All true snowboarders have at some point pushed buttons, hauled crates or stacked shelves through the long, hot summer months in order to fund their winter adventures, and no doubt all snowboarders have tales to tell of their worst jobs. However, few have such a varied and abysmal curriculum vitae as Scott Penman.
At 15 my old man advised me against leaving school to rebuild and restore Ape skatepark in Thornby. It was run by a Turkish bloke affectionately known as ‘Turbo Trash’ who had a top lip to rival a Mario brother. “Scott Penman, your time is up!” he would bellow over the PA system. Either that or his catchphrase, well-mimicked by everyone with a laminated membership card: “Do your helmet up!”
I think the main reason I wanted to take on the failing business was to abolish the under-16s helmet rule. That, and what kid wouldn’t want to own a warehouse in an industrial estate filled with sketchy ramps? I’d have had about a decade on Rob Dyrdek and his Fantasy Factory. It even had a foam pit: a rat-infested mound of bust couches and mattresses filled with enough odd shoes and lost wallets that, if Turbo Trash had only cleared it out, he could’ve probably covered the overheads for another few months.
The park eventually closed, and the ramps were burnt. Unable to raise them from the ashes I instead stayed on at college, my dad convincing me I should at least get the qualifications needed to get to higher education. While classmates fretted about UCAS points, I found the whole thing pointless. I remember having to do a mock university interview in my final year: “Mr Penman, do you feel you have what Oxford is looking for?’’
Obviously not; I cheated through every exam I’ve ever had to do, often with such ingenuity that I should’ve been given passing grades regardless. I couldn’t wait to leave school, and the idea of further education felt like elective torture. We don’t need no education – I’m going to work in the mountains. I’m going to heli-drop from choppers, guide pros round secret powder lines in Alaska, shape huge park kickers and grow a masses of facial hair.
Well, you don’t need an education to be a beard farmer, but mountain guides, park shapers and helicopter drivers are all vocations reserved for the learned. And I still can’t grow a fucking beard! I was however educated enough to wash pots in a restaurant and that got me on the hill every day. Now all I had to do was go pro so I could live off the endorsements and video game royalties!
Just as the beard never grew, the big cheques and contracts never materialised either. As the snow melted – along with my dreams – I had to return to the UK, to a deserted home town. My friends had all gone to university, other than the numptys who’d done nothing but smoke weed all though their adolescence. At least that meant I had people to smoke weed with in between agency work that would enable me to save for the upcoming season.
I had to become accustomed to a variety of shit jobs. Without an education, experience and only June-through-September – soul willing – to swap for tender, options are limited. Even Tacky-Ds won’t bother putting you through nugget training if you’re planning on fucking off as soon as there’s word of a bar job waiting for you in the mountains. Over the past decade of seasons, my summer work experience of shit jobs reads as such:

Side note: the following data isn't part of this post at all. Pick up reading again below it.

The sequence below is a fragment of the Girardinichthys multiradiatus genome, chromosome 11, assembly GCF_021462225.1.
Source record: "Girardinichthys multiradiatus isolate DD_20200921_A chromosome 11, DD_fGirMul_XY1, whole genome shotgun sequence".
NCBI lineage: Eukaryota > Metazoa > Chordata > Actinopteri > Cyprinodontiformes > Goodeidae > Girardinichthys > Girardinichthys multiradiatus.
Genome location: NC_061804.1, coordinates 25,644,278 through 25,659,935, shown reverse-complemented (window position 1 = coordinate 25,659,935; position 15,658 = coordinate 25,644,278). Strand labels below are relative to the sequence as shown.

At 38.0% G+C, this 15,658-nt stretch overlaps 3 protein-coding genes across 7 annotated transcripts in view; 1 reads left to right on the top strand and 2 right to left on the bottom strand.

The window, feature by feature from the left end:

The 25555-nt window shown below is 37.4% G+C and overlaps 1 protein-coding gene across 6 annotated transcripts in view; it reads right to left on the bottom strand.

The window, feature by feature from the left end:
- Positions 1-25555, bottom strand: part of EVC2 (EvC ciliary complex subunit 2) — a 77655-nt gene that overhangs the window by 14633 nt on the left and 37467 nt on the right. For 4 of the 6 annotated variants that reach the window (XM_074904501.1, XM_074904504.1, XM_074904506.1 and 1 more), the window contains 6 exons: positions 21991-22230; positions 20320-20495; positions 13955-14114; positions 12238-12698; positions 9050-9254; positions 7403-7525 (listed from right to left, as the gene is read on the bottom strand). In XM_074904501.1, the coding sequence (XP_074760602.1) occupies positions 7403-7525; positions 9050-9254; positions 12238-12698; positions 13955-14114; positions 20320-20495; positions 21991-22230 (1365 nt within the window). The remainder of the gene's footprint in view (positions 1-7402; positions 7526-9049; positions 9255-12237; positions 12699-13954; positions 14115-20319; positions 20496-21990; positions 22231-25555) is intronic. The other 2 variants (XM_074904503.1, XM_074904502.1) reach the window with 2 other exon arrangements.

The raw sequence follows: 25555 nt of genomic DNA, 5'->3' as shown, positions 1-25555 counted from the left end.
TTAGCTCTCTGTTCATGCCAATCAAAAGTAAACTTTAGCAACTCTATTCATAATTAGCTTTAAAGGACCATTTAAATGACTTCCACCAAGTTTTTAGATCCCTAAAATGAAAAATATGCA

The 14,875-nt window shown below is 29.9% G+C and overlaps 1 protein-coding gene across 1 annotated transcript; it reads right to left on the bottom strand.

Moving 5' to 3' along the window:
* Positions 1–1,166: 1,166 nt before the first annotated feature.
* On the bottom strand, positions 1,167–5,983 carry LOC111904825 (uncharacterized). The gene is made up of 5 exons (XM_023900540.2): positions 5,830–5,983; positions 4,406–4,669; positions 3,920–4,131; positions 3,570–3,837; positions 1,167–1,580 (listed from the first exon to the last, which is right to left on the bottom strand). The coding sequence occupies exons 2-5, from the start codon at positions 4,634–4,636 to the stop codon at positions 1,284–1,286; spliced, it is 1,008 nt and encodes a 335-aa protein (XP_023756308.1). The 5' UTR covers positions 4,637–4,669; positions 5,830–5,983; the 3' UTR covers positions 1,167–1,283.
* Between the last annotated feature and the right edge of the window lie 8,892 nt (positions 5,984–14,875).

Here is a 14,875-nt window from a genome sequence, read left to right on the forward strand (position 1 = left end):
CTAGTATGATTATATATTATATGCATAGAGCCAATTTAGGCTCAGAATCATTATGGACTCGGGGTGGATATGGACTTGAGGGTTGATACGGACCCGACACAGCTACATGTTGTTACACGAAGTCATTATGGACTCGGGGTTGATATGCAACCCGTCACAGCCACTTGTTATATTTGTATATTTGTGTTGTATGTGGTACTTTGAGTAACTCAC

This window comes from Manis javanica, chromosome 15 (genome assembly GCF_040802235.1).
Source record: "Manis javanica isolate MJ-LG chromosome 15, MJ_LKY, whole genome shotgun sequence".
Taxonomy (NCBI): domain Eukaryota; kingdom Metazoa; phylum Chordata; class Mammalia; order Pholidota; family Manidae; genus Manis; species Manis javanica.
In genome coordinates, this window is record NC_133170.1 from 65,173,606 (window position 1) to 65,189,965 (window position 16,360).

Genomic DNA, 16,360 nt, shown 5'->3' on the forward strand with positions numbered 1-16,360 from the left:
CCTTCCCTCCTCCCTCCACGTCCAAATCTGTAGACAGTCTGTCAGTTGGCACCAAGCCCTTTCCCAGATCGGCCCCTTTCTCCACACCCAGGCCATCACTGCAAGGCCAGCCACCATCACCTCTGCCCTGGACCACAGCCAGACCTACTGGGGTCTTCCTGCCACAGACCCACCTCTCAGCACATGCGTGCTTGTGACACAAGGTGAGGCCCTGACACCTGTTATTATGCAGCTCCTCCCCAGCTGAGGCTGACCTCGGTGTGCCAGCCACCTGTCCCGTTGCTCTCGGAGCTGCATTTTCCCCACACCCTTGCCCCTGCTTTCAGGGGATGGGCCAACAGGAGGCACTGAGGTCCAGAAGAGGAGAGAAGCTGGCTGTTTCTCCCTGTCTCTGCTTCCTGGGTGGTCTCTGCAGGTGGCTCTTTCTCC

People say that it’s satisfying working with special needs people. At this job, I was in a office full of them. If you want to get ahead in student finance you start at the bottom, taking loose finality documents (P45s, gas bills etc) from students and making a paper sandwich between orange sheets that the scanner can recognse. I’d make big pointless Scooby-Snack-size meals for an industrial scanner, the only saving grace being that you could listen to your iPod. I’d hammer hours of audiobooks, avoiding managers’ glares as I’d blissfully make origami, trying not to get dribble on my shoulder from the oxygen thieves next to me. I never got moved up in the student finance game – I didn’t quit, wasn’t sacked. Just stopped going.
One shady office building down a back alley off Grange Road in Darlington hosted a telesales lair of horrid people, working on commission mis-selling extended warranties on Sky boxes – a complete con! If there is a hell then I can be quite sure I’ll be there along with the rest of the mis-sales team.
I would cold-call people like your gran and your old uncle Bill. I would prey upon pensioners that didn’t know any better with a script designed to mislead Sky customers into believing that their home entertainment system was covered in case of malfunction (which it wasn’t), that we would be actually saving them money (which we weren’t), that we in fact already had their bank details (which of course we didn’t). A huge poster on the wall next to the daily targets would display the first four digits used on every bank’s cards. Every time I got someone’s bank details I earned a tenner commission, as well as a basic wage as long as I hit my targets.
I was making 500 quid a week, wearing blinkers on my morals, until a lady had to rest the phone down to open her wallet as she only had one arm. That was my last call for Starlight Repair. I’ve held a feeling of guilt in my stomach from that stint of employment for years and always will. I feel deeply ashamed and would like to apologise to anyone affected by one of these Sky box scams – they even made it on to Watchdog!
Starlight Repair was closed down not long after my five week stint. I even saw the owner down the job centre some years later a horrid-looking scallywag caricature still licking his fake front four teeth like he always did.